Promoting student centred emotional well-being
What is "good" treatment?
It is clear that research models of therapy do not tend to represent real life situations. Research models also have inherent limitations
to assess certain aspects of therapy and will tend to favour some models of therapy over others. In most research, subjects know that
they are entering a study, and often know that they will be randomly assigned to a therapy modality. They also usually know
that the therapy will be time limited and that they will not be able to continue with the assigned therapist if they need further
help. These aspects will naturally decrease the sense of trust and personal investment that the subjects have in the therapist. Therapies
that depend more on working through issues through the relationship with the therapist will be at an immediate disadvantage in research
with these constraints. Therapies that focus more on psychological tools that subjects could use, will have an advantage in
outcome research. Some therapies focus more on underlying issues and emotional experience, while others focus on symptom control.
As outcome is often measured in terms of symptoms, therapies that focus on symptom control should tend to show better results.
any kind of research, the more frequently a subject fills out a survey, the more the results will tend to drift towards the mean. This
means that therapies that tend to use symptom report as a modality, should tend to show better results.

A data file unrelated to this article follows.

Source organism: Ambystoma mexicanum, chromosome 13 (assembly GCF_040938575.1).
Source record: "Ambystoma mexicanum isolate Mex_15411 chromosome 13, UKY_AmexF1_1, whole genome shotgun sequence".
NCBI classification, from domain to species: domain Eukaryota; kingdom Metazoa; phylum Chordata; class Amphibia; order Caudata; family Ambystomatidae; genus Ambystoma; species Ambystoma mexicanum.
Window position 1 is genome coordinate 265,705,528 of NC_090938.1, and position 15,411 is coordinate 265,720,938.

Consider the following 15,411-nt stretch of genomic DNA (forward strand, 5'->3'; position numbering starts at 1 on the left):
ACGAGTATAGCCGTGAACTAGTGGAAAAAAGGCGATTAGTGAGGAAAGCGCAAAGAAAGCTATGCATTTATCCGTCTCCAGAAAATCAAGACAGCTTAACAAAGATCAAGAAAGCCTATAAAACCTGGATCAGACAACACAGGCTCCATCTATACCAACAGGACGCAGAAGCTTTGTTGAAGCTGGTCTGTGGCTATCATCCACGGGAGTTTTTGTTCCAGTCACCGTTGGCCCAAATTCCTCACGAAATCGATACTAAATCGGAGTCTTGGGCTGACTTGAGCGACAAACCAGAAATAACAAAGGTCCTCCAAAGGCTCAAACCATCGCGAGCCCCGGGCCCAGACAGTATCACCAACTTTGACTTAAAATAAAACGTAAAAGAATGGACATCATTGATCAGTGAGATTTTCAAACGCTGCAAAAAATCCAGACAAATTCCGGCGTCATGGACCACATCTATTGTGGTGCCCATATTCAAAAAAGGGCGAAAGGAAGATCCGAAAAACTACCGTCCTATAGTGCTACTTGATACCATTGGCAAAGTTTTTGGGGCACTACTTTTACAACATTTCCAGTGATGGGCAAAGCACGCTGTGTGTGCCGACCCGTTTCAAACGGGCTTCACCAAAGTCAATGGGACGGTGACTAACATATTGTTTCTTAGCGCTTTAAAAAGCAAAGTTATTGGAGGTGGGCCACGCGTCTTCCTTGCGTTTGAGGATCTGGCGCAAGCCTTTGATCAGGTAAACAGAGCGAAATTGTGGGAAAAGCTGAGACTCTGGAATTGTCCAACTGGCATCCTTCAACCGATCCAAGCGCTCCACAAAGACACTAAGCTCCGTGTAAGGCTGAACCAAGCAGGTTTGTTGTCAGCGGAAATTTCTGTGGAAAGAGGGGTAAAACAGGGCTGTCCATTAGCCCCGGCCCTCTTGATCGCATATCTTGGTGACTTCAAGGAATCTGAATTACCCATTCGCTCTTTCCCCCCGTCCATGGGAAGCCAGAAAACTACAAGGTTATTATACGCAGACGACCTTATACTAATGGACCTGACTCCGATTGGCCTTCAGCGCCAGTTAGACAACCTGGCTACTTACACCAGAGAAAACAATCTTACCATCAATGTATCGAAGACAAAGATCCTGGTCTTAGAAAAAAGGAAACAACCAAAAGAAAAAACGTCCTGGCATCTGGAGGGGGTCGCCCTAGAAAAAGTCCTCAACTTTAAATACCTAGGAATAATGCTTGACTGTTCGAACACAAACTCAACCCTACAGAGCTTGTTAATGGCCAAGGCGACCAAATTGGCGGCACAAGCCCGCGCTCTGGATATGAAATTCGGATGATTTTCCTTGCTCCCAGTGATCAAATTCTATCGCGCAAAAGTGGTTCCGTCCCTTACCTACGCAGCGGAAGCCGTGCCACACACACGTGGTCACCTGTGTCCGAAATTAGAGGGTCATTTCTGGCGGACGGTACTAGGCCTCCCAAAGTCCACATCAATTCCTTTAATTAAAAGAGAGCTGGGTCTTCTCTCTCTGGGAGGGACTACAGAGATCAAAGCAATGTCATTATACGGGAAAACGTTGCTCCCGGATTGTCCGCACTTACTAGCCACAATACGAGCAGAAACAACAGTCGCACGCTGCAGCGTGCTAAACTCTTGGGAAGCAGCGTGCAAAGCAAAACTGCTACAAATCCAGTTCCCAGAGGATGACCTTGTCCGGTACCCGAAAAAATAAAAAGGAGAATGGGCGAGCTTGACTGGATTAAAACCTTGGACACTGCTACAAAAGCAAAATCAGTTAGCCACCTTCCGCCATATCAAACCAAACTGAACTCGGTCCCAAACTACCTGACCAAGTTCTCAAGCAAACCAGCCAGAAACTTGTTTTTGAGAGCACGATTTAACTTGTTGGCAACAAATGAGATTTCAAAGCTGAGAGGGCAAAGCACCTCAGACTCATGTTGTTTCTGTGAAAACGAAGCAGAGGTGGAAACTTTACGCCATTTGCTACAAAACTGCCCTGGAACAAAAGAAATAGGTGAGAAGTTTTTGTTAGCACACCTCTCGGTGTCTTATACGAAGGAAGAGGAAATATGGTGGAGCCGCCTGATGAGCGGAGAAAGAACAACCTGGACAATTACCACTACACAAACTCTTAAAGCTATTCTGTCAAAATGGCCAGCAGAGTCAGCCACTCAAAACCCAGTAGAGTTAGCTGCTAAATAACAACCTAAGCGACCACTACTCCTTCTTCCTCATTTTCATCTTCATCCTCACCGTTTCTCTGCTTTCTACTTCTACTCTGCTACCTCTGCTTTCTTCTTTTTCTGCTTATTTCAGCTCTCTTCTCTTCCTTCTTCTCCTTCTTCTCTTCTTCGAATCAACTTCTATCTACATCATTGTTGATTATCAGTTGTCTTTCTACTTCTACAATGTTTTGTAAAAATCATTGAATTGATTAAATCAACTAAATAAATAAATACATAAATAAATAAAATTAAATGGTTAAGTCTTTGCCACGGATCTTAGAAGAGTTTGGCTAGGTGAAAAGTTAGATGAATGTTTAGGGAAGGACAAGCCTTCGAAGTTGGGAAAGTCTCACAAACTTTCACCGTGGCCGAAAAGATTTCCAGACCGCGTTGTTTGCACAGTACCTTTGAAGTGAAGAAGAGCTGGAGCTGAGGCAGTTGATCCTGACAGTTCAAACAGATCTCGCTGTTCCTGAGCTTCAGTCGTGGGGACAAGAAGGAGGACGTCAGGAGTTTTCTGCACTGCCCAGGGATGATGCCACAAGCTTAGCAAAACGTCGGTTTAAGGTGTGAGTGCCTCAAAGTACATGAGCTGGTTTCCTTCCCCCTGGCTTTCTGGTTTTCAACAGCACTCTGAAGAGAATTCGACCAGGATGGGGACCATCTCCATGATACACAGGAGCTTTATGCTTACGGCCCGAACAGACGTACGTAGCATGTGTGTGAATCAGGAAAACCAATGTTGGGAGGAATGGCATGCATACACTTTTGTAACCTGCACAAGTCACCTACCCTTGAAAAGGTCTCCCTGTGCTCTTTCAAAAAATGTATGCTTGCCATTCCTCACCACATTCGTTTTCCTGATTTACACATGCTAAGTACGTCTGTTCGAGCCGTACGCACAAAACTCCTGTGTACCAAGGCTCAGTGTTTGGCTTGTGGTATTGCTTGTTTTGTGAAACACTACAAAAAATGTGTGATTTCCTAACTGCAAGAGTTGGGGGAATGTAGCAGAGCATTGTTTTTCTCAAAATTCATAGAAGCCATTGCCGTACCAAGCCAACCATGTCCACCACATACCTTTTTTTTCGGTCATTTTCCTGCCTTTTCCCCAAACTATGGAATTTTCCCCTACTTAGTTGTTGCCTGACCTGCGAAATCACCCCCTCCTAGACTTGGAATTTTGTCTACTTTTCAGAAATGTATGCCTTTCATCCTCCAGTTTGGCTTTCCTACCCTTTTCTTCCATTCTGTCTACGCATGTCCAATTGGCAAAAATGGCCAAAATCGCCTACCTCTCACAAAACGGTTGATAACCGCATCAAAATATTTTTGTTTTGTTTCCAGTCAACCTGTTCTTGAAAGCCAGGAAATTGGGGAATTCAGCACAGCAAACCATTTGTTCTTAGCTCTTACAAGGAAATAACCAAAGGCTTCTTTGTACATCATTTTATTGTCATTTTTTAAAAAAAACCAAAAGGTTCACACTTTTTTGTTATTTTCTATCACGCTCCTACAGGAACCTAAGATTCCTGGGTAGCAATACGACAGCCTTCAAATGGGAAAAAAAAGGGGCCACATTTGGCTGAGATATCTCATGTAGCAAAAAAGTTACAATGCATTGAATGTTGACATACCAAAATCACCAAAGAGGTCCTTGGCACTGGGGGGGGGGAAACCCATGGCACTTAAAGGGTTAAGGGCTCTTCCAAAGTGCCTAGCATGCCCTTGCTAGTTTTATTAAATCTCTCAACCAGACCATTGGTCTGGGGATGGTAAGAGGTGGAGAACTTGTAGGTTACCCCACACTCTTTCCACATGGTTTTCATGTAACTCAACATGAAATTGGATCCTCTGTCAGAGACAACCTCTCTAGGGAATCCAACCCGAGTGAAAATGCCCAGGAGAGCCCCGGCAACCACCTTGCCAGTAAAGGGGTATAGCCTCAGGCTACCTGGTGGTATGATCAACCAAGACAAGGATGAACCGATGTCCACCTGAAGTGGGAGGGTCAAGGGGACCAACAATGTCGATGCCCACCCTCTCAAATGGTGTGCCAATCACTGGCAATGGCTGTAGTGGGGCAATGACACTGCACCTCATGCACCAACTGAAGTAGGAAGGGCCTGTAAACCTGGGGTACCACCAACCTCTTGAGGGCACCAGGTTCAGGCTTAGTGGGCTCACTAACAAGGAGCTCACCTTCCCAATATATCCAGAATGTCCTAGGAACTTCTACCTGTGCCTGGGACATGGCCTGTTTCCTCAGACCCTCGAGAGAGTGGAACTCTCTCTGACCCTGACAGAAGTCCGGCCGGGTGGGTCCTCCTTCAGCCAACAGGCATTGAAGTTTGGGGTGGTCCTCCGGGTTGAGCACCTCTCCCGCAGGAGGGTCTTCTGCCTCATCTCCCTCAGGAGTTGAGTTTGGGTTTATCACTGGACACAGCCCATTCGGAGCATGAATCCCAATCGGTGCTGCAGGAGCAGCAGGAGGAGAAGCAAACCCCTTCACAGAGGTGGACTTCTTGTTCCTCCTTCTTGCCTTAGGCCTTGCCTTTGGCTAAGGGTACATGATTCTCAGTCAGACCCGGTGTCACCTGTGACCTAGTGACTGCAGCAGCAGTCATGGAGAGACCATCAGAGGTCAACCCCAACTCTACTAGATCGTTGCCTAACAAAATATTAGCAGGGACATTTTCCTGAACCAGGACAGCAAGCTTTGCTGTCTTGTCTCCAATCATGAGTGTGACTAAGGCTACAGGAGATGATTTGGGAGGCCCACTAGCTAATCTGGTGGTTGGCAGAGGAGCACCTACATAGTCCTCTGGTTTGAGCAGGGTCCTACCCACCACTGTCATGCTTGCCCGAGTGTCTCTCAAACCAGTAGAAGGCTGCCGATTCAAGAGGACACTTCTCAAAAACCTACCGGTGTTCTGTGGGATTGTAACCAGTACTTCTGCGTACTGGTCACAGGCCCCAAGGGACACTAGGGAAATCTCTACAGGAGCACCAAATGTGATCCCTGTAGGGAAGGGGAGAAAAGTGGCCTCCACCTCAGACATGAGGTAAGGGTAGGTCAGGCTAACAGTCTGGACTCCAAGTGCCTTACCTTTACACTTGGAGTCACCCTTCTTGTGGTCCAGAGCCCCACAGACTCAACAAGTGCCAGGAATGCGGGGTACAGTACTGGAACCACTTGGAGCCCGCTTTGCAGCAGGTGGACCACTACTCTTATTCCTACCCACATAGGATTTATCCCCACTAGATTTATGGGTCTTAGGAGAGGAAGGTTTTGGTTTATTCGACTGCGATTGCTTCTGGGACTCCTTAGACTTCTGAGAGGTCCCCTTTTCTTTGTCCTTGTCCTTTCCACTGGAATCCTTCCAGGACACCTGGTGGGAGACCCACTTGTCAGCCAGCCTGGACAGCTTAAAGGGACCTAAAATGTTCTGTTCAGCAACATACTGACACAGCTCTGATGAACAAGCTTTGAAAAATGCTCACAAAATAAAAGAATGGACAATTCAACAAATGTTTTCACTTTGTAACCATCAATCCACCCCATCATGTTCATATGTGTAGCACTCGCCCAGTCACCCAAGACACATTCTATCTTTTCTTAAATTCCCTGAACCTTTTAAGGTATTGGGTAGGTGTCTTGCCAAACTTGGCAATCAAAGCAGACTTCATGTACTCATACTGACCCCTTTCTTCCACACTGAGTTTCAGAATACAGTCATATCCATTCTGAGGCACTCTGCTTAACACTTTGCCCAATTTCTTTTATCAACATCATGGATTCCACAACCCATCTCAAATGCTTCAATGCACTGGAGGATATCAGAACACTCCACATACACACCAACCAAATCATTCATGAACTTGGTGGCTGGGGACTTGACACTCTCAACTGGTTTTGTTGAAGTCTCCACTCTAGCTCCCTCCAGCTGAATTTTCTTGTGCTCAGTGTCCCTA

Some therapies enourage exploration
and expression of intense feelinngs, while others encourage reporting of decreased symptoms. Therapies that give positive feedback
when subjects report lower symptoms should show better results on symptom report scales than therapies that encourage expression.
could construct, based on these issues, the ideal research psychotherapy model. This therapy would:
- Limit emotional exploration and
focus on symptoms
- Limit interpretation of emotional responses to the therapist
- Focus on practical tools the subject can use
- Have the subject rate symptoms regularly
- Give the subject positive feedback when lower symptoms are reported
- Focus on the diagnosis,
with a confident attitude that the therapy is best for the diagnosis
- Put the emphasis on the subjects ability to control symptoms
Limitations of psychotherapy research